15. The actuator apparatus of claim 14 further including biasing means on said shaft for biasing said firing pin towards the perforating gun whereby as said piston moves said solid member causes said firing pin to move away from the perforating gun until the force of said biasing means actuates said releasable means to release the firing pin and fire the perforating gun.
16. The actuator apparatus of claim 1 further including a releasable means having a first member attached to said solid member and a second member attached to said firing pin, said first and second members having an internal pressure chamber and being sealed together whereby said first and second members are connected when the pressure external to said first and second members is greater than the pressure within said internal pressure chamber.
17. An actuator apparatus for a perforating gun suspended on a pipe string below a packer in a well, comprising:
a first tubular body series connected in the pipe string above the packer;
a first piston member disposed on said first tubular body and movable on said body upon the creation of a pressure differential across said first piston member;
a second tubular body series connected in the pipe string above the perforating gun;
the pipe string including a portion extending between the first and second tubular bodies;
a firing mechanism disposed in said second tubular body having a firing pin for engagement with the perforating gun to detonate the gun;
a pressure transmitting member extending from said first piston member through said first tubular body, through that portion of the pipe string between said first and second tubular members, and into said second tubular member to said firing mechanism for moving said firing mechanism to a firing position;
means for filling said pressure transmitting member with an incompressible fluid and excluding compressible fluid; and
said first piston member displacing said incompressible fluid in said pressure transmitting member to hydraulically move said firing mechanism to said firing position in response to the pressure differential.
18. The actuator apparatus of claim 17 wherein said pressure transmitting member includes a fluid conduit extending from said first piston member to said firing mechanism.
19. The actuator apparatus of claim 17 further including apertures in said second tubular body, firing mechanism, and firing pin to equalize the pressure around said firing pin with the pressure at the exterior of said second tubular body.
20. The actuator apparatus of claim 17 wherein said first tubular body includes an annular chamber having a first opening communicating with the exterior of said body and a second opening communicating with the interior of said body; said first piston member being movably disposed within said annular chamber such that one side of said first piston member is subjected to fluid pressures at the exterior of said body by means of said first opening and another side of said first piston member is subjected to the fluid in said pressure transmitting member by means of said second opening.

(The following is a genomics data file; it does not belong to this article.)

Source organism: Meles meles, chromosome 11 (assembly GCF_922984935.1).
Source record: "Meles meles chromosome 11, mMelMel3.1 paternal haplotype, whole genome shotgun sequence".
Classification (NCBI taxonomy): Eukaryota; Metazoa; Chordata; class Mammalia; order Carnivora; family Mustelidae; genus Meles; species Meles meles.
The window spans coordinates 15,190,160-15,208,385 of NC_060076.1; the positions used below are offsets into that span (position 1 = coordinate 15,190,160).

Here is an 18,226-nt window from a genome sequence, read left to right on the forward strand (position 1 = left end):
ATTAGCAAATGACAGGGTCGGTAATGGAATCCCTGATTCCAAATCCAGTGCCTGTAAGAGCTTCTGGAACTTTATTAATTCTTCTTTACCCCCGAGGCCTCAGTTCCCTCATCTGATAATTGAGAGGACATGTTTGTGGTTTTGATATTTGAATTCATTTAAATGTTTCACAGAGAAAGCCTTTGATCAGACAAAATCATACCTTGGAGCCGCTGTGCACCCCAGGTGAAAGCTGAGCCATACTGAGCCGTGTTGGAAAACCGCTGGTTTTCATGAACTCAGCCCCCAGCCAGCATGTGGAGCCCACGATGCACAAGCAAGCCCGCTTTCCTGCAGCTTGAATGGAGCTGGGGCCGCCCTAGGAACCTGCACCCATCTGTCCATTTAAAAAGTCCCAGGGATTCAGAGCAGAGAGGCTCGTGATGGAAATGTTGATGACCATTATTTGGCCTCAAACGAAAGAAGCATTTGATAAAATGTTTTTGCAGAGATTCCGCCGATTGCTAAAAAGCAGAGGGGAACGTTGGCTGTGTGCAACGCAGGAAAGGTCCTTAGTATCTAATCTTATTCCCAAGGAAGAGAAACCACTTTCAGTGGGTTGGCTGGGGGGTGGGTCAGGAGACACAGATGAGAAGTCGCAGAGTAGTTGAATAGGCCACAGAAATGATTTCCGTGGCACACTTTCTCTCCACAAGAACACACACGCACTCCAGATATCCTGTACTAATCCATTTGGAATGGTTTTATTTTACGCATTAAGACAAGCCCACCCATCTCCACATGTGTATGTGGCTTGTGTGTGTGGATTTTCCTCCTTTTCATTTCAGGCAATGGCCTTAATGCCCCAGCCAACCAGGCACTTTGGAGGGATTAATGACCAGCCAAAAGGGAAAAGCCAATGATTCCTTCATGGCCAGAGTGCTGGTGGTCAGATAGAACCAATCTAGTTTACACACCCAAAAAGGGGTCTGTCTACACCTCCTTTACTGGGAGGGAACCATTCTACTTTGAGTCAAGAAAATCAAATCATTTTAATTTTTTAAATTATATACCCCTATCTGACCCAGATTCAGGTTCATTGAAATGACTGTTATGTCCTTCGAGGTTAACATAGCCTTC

21. The actuator apparatus of claim 20 wherein said first opening is in fluid communication with the exterior of the pipe string above the packer and said second opening is in fluid communication with the interior of the pipe string.
22. The actuator apparatus of claim 20 further including connecting means for connecting one end of said pressure transmitting member to said second opening.
23. The actuator apparatus of claim 22 wherein said connecting means includes a tubular member disposed within said first tubular body and in alignment with said second opening, said tubular member having attachment means for attaching said pressure transmitting member to said tubular member.
24. The actuator apparatus of claim 17 further including seal means disposed on said first piston member for sealingly engaging the walls forming said first annular chamber.
25. The actuator apparatus of claim 17 further including compressible means engaging said second tubular body and biasing said firing pin towards the perforating gun.
26. The actuator apparatus of claim 25 wherein said compressible means is housed within tubular means disposed within said second tubular body.
27. The actuator apparatus of claim 17 further including shear means for releasably holding said first piston member in a fixed position until a predetermined pressure is effected on said one side of said first piston member.
28. The actuator apparatus of claim 17 wherein said first tubular body includes a mandrel telescopingly receiving a sleeve to form an annular chamber for housing said first piston.
29. The actuator apparatus of claim 17 further including releasable means for releasing said firing pin from said firing mechanism, said releasable means having a second piston member reciprocably disposed in a cylinder of said firing mechanism, said cylinder being in fluid communication with said pressure transmitting member and having one end attached to said firing pin.